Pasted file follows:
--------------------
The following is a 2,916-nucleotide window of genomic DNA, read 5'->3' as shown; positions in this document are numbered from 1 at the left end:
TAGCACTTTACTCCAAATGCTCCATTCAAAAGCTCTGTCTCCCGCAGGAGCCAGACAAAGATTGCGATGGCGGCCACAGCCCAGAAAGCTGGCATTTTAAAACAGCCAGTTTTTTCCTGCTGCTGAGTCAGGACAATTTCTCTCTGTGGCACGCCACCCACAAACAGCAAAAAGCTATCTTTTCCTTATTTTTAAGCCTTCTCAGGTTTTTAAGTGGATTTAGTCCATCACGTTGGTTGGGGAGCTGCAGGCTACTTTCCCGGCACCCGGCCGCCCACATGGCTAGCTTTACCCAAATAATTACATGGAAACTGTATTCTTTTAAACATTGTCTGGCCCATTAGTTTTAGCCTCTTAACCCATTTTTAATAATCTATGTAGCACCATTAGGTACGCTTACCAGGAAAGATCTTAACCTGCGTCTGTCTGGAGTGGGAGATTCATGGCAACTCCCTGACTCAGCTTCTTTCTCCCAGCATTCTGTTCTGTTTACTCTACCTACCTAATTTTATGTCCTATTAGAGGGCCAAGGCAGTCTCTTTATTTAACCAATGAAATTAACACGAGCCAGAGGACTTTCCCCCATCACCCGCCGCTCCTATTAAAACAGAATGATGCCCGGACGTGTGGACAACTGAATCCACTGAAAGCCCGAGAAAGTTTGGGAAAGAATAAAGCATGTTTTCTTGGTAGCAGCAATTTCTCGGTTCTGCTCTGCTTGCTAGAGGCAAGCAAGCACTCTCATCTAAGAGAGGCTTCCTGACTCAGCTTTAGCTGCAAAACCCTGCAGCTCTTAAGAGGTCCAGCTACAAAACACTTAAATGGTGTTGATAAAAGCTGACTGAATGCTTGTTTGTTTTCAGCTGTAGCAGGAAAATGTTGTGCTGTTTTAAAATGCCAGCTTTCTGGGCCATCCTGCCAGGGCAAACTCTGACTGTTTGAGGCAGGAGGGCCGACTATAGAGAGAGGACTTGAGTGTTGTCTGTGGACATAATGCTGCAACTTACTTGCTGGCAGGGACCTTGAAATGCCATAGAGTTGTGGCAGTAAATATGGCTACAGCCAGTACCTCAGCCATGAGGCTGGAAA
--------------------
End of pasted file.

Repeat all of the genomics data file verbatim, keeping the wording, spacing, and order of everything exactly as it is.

The following is a 2,916-nucleotide window of genomic DNA, read 5'->3' as shown; positions in this document are numbered from 1 at the left end:
TAGCACTTTACTCCAAATGCTCCATTCAAAAGCTCTGTCTCCCGCAGGAGCCAGACAAAGATTGCGATGGCGGCCACAGCCCAGAAAGCTGGCATTTTAAAACAGCCAGTTTTTTCCTGCTGCTGAGTCAGGACAATTTCTCTCTGTGGCACGCCACCCACAAACAGCAAAAAGCTATCTTTTCCTTATTTTTAAGCCTTCTCAGGTTTTTAAGTGGATTTAGTCCATCACGTTGGTTGGGGAGCTGCAGGCTACTTTCCCGGCACCCGGCCGCCCACATGGCTAGCTTTACCCAAATAATTACATGGAAACTGTATTCTTTTAAACATTGTCTGGCCCATTAGTTTTAGCCTCTTAACCCATTTTTAATAATCTATGTAGCACCATTAGGTACGCTTACCAGGAAAGATCTTAACCTGCGTCTGTCTGGAGTGGGAGATTCATGGCAACTCCCTGACTCAGCTTCTTTCTCCCAGCATTCTGTTCTGTTTACTCTACCTACCTAATTTTATGTCCTATTAGAGGGCCAAGGCAGTCTCTTTATTTAACCAATGAAATTAACACGAGCCAGAGGACTTTCCCCCATCACCCGCCGCTCCTATTAAAACAGAATGATGCCCGGACGTGTGGACAACTGAATCCACTGAAAGCCCGAGAAAGTTTGGGAAAGAATAAAGCATGTTTTCTTGGTAGCAGCAATTTCTCGGTTCTGCTCTGCTTGCTAGAGGCAAGCAAGCACTCTCATCTAAGAGAGGCTTCCTGACTCAGCTTTAGCTGCAAAACCCTGCAGCTCTTAAGAGGTCCAGCTACAAAACACTTAAATGGTGTTGATAAAAGCTGACTGAATGCTTGTTTGTTTTCAGCTGTAGCAGGAAAATGTTGTGCTGTTTTAAAATGCCAGCTTTCTGGGCCATCCTGCCAGGGCAAACTCTGACTGTTTGAGGCAGGAGGGCCGACTATAGAGAGAGGACTTGAGTGTTGTCTGTGGACATAATGCTGCAACTTACTTGCTGGCAGGGACCTTGAAATGCCATAGAGTTGTGGCAGTAAATATGGCTACAGCCAGTACCTCAGCCATGAGGCTGGAAA